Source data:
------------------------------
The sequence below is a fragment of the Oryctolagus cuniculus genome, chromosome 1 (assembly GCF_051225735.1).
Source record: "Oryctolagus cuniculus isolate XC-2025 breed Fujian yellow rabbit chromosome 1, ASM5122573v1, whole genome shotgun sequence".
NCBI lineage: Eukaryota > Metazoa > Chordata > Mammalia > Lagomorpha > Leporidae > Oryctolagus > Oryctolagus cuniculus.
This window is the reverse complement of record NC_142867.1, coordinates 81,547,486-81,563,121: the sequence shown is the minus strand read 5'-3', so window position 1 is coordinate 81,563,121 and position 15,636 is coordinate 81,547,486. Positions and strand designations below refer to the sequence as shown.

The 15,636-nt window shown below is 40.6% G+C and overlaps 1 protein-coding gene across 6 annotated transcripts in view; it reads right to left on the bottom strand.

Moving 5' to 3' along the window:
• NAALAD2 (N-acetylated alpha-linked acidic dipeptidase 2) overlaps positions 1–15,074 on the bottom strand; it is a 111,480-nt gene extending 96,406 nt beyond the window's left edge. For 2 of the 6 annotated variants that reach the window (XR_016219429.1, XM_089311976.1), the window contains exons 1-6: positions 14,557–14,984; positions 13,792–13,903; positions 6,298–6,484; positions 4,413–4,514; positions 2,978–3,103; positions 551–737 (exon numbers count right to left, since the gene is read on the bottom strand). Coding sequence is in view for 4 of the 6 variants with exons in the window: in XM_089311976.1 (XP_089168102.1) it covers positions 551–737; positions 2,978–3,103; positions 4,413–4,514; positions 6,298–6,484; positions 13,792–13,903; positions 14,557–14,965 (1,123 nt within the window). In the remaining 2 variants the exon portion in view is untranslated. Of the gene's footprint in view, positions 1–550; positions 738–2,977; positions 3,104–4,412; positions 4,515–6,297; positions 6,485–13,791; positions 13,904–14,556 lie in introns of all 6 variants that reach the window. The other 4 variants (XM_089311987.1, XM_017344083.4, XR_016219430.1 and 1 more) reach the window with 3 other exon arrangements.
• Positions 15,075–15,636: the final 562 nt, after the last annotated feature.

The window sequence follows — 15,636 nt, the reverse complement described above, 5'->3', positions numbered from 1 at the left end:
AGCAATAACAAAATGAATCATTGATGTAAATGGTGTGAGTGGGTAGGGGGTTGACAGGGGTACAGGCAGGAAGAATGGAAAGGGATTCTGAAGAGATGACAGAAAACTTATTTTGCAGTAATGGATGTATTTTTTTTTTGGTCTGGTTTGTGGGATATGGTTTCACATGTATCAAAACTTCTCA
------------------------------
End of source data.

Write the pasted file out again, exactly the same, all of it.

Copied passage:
The sequence below is a fragment of the Oryctolagus cuniculus genome, chromosome 1 (assembly GCF_051225735.1).
Source record: "Oryctolagus cuniculus isolate XC-2025 breed Fujian yellow rabbit chromosome 1, ASM5122573v1, whole genome shotgun sequence".
NCBI lineage: Eukaryota > Metazoa > Chordata > Mammalia > Lagomorpha > Leporidae > Oryctolagus > Oryctolagus cuniculus.
This window is the reverse complement of record NC_142867.1, coordinates 81,547,486-81,563,121: the sequence shown is the minus strand read 5'-3', so window position 1 is coordinate 81,563,121 and position 15,636 is coordinate 81,547,486. Positions and strand designations below refer to the sequence as shown.

The 15,636-nt window shown below is 40.6% G+C and overlaps 1 protein-coding gene across 6 annotated transcripts in view; it reads right to left on the bottom strand.

Moving 5' to 3' along the window:
• NAALAD2 (N-acetylated alpha-linked acidic dipeptidase 2) overlaps positions 1–15,074 on the bottom strand; it is a 111,480-nt gene extending 96,406 nt beyond the window's left edge. For 2 of the 6 annotated variants that reach the window (XR_016219429.1, XM_089311976.1), the window contains exons 1-6: positions 14,557–14,984; positions 13,792–13,903; positions 6,298–6,484; positions 4,413–4,514; positions 2,978–3,103; positions 551–737 (exon numbers count right to left, since the gene is read on the bottom strand). Coding sequence is in view for 4 of the 6 variants with exons in the window: in XM_089311976.1 (XP_089168102.1) it covers positions 551–737; positions 2,978–3,103; positions 4,413–4,514; positions 6,298–6,484; positions 13,792–13,903; positions 14,557–14,965 (1,123 nt within the window). In the remaining 2 variants the exon portion in view is untranslated. Of the gene's footprint in view, positions 1–550; positions 738–2,977; positions 3,104–4,412; positions 4,515–6,297; positions 6,485–13,791; positions 13,904–14,556 lie in introns of all 6 variants that reach the window. The other 4 variants (XM_089311987.1, XM_017344083.4, XR_016219430.1 and 1 more) reach the window with 3 other exon arrangements.
• Positions 15,075–15,636: the final 562 nt, after the last annotated feature.

The window sequence follows — 15,636 nt, the reverse complement described above, 5'->3', positions numbered from 1 at the left end:
AGCAATAACAAAATGAATCATTGATGTAAATGGTGTGAGTGGGTAGGGGGTTGACAGGGGTACAGGCAGGAAGAATGGAAAGGGATTCTGAAGAGATGACAGAAAACTTATTTTGCAGTAATGGATGTATTTTTTTTTTGGTCTGGTTTGTGGGATATGGTTTCACATGTATCAAAACTTCTCA